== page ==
For over two years now, the elected government of Pakistan has been fighting the unelected leaders of the Pakistani armed forces and intelligence agency (ISI, or Inter Service Intelligence agency). The latest battle is over the government granting of hundreds of visas to the American CIA, without allowing ISI to examine who each visa was for. ISI has, by tradition, not law, the ability to veto any such visa. The government, citing the law, not tradition, told the ISI to butt out. The ISI is not happy with such treatment. The government is taking media heat for "allowing American spies into the country."
Playing on nationalism is a popular tactic with all Pakistani politicians, but the elected ones running the government are more interested in getting back control of their armed forces and intelligence agencies. The battle began back in late 2008, when the newly elected civilian government in Pakistan was trying to dismantle the pro-Islamic radical elements in the ISI (a combination of military intelligence and CIA). This effort was only partially successful, even though it began in earnest right after the November, 2008 Mumbai, India terror attack that nearly started another war between Pakistan and India. That's because one of the terrorists was captured alive (that was not part of the ISI plan) and it was quickly discovered that ISI was a major player in setting up the Mumbai attack.
Four months earlier, the U.S. accused the ISI of being directly involved in a recent terror bombing of the Indian embassy in Afghanistan. The accusation not only involved CIA representatives going to Pakistan to present intelligence information directly to Pakistani leaders, but also leaking the event to the media. This was one of many instances where ISI has supported Islamic terrorists, and this time Pakistan reacted by saying they would root out "Taliban spies" in the ISI.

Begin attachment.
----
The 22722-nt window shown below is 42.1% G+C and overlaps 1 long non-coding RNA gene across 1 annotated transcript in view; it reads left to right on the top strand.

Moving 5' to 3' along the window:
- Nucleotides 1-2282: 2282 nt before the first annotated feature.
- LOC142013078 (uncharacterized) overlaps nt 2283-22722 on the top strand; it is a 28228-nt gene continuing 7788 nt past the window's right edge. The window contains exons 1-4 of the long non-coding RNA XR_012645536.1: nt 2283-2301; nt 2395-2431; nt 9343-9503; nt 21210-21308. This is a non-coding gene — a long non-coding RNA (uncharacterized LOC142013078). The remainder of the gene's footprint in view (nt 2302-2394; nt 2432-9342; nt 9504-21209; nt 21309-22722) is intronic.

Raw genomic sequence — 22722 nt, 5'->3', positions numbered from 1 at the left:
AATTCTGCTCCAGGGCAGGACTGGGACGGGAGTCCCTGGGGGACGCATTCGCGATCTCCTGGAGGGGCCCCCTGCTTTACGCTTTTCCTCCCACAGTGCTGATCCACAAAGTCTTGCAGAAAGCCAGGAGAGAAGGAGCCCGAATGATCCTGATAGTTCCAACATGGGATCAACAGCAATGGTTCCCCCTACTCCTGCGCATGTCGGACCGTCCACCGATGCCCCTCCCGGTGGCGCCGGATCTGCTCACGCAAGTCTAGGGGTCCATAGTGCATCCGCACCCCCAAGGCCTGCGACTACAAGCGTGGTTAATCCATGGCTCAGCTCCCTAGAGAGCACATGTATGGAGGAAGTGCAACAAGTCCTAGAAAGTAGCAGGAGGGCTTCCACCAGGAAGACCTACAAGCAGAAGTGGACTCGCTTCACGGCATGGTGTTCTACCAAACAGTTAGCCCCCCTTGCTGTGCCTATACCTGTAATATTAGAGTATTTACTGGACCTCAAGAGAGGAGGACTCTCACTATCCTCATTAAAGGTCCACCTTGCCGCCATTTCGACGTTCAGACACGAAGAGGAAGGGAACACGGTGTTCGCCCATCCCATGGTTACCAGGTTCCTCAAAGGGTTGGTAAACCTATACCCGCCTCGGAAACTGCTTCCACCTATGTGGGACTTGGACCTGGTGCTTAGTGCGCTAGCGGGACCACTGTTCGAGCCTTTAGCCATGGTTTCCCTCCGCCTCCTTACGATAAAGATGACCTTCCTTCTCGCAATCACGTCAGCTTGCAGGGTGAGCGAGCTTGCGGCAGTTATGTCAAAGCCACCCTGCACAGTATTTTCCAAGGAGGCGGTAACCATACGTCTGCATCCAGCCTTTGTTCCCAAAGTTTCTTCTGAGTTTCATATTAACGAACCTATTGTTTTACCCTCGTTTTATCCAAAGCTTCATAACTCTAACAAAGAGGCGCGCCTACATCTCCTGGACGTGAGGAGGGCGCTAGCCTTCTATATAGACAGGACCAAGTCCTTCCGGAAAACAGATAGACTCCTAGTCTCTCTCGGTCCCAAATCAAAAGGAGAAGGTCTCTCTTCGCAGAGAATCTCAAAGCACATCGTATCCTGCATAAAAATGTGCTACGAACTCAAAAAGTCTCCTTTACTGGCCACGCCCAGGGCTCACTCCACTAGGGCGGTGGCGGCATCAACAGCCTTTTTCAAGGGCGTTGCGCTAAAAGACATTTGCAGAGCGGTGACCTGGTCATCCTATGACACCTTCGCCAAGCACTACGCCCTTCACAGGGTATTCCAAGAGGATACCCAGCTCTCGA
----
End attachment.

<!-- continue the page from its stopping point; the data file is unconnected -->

The problem is that these Islamic radicals have been operating openly under ISI direction and protection for three decades. This began with a daring new government policy in the late 1970s, when it was decided that Islamic conservatism was the solution for Pakistan's problems (corruption and religious/ethnic conflicts.) It turns out that there were a lot of Pakistani intelligence professionals that believed in Islamic radicalism.
It wasn't always that way. The ISI was created in 1948 as a reaction to the inability of the IB (Intelligence Bureau, which collected intelligence on foreign countries in general) and MI (Military Intelligence, which collected intel on military matters) to work together and provide useful information for senior government officials. The ISI was supposed to take intel from IB and MI, analyze it and present it to senior government officials. But in the 1950s, the government began to use the ISI to collect intel on Pakistanis, especially those suspected of opposing the current government. This backfired eventually, and in the 1970s, the ISI was much reduced by a civilian government. But when another coup took place in 1977, the new military government decided that religion was the cure for what ailed the country.
Typically, the Pakistani generals seized control of the government every decade or so, when the corruption and incompetence of elected officials becomes too much for the military men to tolerate. The generals never did much better, and eventually there were elections, and the cycle continued. The latest iteration began in 1999, when the army took over, and was voted out of power nine years later, pretty much on schedule. Civilian governments tend to be hostile to the ISI, and apparently they are going to make a real effort to clear out many of the Islamic radicals in the ISI this time around. Then again, recent attempts by the government to take control of the ISI backfired when the generals said they would not allow it. Nothing is simple in Pakistan.